Craig health briefs for July 11, 2015: Relay for Life fundraising under way
Craig — The Relay for Life of Craig will take place at 6 p.m. Aug. 7 at Moffat County High School, 900 Finley Lane in Craig. So far, five teams have raised more than $800 for the Craig event and organizers are hoping to sign up at least five more teams for the event.
“The American Cancer Society Relay For Life is the world’s largest and most impactful fundraising event to end cancer,” according to the event website. “It unites communities across the globe to celebrate people who have battled cancer, remember loved ones lost, and take action to finish the fight once and for all.”
For more information, visit the Relay for Life of Craig website online or contact Sabrina Jackman at Sabrina.email@example.com or at 970-254-5587.
Grant will support electronic medical records system for TMH Rehabilitation Center
The Memorial Hospital Foundation received a $5,000 grant from the El Pomar Foundation to help implement a new Electronic Medical Record system at TMH Rehabilitation Center, according to a press release. The system will provide a quicker and more efficient method of documenting patients’ medical information in the Physical Therapy department.
“Receiving this funding is an example of the support that is behind improving quality of care through integrated health information technology,” said TMH CEO John Rossfeld in a statement. “Our objective is to invest in technology to provide improved services to our patients.”
The El Pomar Foundation also awarded TMH a $50,000 grant in 2008 for capital construction of the new hospital facility, according to TMH Foundation Director Eva Peroulis.
Avoid mosquito bites and West Nile virus
The Northwest Colorado Visiting Nurse Association advises precautions against mosquitoes, which can carry West Nile Virus.
• Drain standing water where mosquitoes lay eggs. Empty old tires, cans, flower pots, clogged rain gutters, rain barrels and toys where puddles occur.
• Limit outdoor activities or take precautions during dusk and dawn, when mosquitoes are most active.
• Dress in long sleeves and pants in active mosquito areas.
• Insect repellents containing DEET are effective in repelling mosquitoes. Always follow label instructions and precautions. The American Academy of Pediatrics recommends not using insect repellent on children younger than two months old and not using repellents containing more than 30 percent DEET on children. For tips on safely using insect repellents on children, go to http://www.healthychildren.org (type “insect repellent” in the search box).
West Nile virus is rare, but if you have symptoms including high fever, severe headache and stiff neck, contact your health care provider immediately. For more information about West Nile virus, go to http://www.cdc.gov/westnile.
Grief support group to host potluck
The Northwest Colorado Visiting Nurse Association’s grief support group will host a potluck picnic 5 p.m. July 16 at a private residence.
Everyone is welcome. For directions or more information about ongoing support group meetings, call Sandy Beran at 970-871-7682.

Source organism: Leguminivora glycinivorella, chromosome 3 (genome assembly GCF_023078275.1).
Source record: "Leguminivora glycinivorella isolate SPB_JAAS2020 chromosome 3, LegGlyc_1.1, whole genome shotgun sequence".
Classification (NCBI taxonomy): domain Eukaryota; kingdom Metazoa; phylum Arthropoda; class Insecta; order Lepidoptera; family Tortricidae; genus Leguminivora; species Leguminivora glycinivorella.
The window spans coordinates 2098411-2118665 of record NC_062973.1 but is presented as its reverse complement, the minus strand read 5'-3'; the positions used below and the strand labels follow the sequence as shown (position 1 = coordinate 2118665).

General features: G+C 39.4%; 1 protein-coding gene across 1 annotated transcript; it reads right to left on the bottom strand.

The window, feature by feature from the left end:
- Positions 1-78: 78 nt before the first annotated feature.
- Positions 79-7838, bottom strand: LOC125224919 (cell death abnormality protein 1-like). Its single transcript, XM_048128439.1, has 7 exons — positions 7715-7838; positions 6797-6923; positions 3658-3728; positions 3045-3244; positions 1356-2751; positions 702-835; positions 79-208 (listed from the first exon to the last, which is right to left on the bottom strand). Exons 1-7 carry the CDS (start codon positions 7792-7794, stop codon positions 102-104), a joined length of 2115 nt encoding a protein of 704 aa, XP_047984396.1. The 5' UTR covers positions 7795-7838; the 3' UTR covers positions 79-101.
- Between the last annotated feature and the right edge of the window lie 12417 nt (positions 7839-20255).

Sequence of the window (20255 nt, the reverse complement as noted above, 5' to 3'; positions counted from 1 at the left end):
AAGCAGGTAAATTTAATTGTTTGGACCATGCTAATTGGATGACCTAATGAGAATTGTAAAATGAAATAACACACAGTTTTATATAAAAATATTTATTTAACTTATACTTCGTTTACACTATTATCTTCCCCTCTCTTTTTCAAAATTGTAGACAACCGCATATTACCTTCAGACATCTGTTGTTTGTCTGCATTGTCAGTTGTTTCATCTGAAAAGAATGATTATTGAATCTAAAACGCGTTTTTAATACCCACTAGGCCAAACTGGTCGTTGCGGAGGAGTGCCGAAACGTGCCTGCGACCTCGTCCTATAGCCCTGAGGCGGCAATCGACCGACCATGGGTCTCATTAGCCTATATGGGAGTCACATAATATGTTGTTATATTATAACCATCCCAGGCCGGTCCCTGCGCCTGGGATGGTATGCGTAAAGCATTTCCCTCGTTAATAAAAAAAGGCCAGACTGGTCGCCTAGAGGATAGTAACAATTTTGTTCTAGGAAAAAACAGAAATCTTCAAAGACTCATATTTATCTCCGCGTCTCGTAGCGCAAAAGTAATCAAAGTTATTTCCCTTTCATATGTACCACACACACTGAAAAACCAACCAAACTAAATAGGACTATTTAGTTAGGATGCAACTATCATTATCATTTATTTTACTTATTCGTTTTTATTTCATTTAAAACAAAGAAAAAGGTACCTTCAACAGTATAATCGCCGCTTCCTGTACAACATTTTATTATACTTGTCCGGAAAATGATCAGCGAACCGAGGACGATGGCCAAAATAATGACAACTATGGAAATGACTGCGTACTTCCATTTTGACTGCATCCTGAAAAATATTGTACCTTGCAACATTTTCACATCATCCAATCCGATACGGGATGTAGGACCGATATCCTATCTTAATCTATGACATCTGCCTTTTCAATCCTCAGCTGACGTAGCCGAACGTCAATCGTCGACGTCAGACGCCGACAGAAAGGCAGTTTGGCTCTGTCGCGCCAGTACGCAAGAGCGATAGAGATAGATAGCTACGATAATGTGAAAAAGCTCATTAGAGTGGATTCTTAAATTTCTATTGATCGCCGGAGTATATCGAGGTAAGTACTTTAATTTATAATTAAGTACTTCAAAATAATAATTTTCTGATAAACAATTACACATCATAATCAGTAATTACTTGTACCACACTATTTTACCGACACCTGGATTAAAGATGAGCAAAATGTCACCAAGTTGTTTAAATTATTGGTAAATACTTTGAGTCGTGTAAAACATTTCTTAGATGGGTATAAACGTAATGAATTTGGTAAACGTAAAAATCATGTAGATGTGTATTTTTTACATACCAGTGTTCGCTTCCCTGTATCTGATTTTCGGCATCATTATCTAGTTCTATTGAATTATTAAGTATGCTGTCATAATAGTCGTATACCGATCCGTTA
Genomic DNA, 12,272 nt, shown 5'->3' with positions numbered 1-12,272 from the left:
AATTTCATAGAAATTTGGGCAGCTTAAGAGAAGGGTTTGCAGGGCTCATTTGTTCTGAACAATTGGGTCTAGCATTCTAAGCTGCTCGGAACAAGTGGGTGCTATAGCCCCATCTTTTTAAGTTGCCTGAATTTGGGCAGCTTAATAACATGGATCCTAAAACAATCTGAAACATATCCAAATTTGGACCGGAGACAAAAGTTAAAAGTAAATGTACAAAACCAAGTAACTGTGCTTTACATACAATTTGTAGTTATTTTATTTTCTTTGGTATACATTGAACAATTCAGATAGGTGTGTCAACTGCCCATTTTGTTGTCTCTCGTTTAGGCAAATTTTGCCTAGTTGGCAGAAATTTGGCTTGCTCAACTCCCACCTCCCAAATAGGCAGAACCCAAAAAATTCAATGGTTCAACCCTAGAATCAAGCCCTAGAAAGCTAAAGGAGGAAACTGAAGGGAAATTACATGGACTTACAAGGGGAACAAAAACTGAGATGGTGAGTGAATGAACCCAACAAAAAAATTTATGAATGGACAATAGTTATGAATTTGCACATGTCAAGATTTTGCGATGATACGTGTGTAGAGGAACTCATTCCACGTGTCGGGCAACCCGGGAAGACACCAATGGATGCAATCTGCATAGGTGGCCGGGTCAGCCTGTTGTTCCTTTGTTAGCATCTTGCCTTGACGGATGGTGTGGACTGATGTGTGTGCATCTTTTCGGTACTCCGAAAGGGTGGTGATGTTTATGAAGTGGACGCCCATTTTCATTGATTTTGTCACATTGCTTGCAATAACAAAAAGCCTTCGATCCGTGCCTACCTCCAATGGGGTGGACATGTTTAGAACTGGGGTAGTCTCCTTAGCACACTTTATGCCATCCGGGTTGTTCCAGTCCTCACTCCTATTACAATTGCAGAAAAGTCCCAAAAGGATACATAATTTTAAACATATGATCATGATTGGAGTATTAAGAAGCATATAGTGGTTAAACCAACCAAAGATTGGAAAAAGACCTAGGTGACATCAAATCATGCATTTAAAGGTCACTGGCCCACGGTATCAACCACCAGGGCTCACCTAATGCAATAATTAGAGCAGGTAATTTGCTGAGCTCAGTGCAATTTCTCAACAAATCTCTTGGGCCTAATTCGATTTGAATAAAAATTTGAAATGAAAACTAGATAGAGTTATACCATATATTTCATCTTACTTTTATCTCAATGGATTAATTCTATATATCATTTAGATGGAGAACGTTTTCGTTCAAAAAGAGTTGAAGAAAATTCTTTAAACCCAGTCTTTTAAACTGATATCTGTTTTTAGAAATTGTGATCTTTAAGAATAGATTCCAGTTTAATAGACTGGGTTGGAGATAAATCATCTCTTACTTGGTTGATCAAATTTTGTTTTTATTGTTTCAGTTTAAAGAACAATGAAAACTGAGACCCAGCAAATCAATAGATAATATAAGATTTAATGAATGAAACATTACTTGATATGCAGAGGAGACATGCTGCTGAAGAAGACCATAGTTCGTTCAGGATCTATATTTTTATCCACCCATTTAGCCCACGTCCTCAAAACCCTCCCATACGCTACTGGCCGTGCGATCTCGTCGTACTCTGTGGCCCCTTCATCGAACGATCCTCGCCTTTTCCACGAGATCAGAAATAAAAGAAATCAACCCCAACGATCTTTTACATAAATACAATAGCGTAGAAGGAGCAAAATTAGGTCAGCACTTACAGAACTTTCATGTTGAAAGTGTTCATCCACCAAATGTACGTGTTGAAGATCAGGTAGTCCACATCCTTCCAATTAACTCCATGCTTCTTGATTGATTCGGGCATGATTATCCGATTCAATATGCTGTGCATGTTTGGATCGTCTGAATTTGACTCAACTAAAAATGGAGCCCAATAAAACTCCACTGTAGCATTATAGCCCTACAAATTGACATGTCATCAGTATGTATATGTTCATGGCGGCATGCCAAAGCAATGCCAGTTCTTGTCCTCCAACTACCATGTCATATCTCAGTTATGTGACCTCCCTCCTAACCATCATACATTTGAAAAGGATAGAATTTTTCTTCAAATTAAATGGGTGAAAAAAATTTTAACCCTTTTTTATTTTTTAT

Pregnancy Center offers printer cartridge recycling program
Yampa Valley Pregnancy Center would like to help you help the environment and raise funds for the center by recycling your used inkjet and laser cartridges.
Individuals may drop off their cartridges at the Pregnancy Center at 25 W. Victory Way from 3 to 6 p.m. Tuesdays and Thursdays and from 10 a.m. to 1 p.m. Saturdays. Pick-up boxes will also be available at the Community Budget Center 555 Yampa Avenue and Cornerstone Realty 508 Yampa Avenue during their normal business hours.
The center can also arrange mutually convenient times to pick up used cartridges for businesses, churches and other organizations. If interested, please call Yampa Valley Pregnancy Center, 970-5204.
Take precautions to avoid foodborne illness
Each year, one in six Americans get sick from consuming foods or beverages contaminated with disease-causing microbes or pathogens. The Northwest Colorado Visiting Nurse Association recommends the following precautions to reduce your risk of foodborne illness.
• Always wash your hands with soap and water before preparing food.
• Cook meat, poultry and eggs thoroughly. Use a food thermometer to measure internal temperature of meat.
• Wash hands, utensils and cutting boards after they have been in contact with raw meat or poultry and before they touch another food.
• Refrigerate leftovers that won’t be eaten within four hours. Bacteria can grow quickly at room temperature.
• Wash produce in running tap water. Remove outermost leaves of a lettuce or cabbage. Bacteria can grow well on the cut surface of a fruit or vegetable. Take care not to contaminate produce while slicing on a cutting board, and don’t leave cut produce out for many hours.
• Keep food away from flies and insects.
Common symptoms of foodborne illness include vomiting, diarrhea, abdominal pain, fever and chills. Avoid preparing food for others if you have these symptoms. Pregnant women, the elderly and those with weakened immune systems are at higher risk for severe infections and should not to consume undercooked animal products. Contact your healthcare provider if you think you have a foodborne illness.
For more information, go to http://www.cdc.gov/foodsafety/facts.
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On a summer morning in southern Idaho, the day breaks early, before 6 a.m. The air is stale, never fully cooled from the heat of the day before.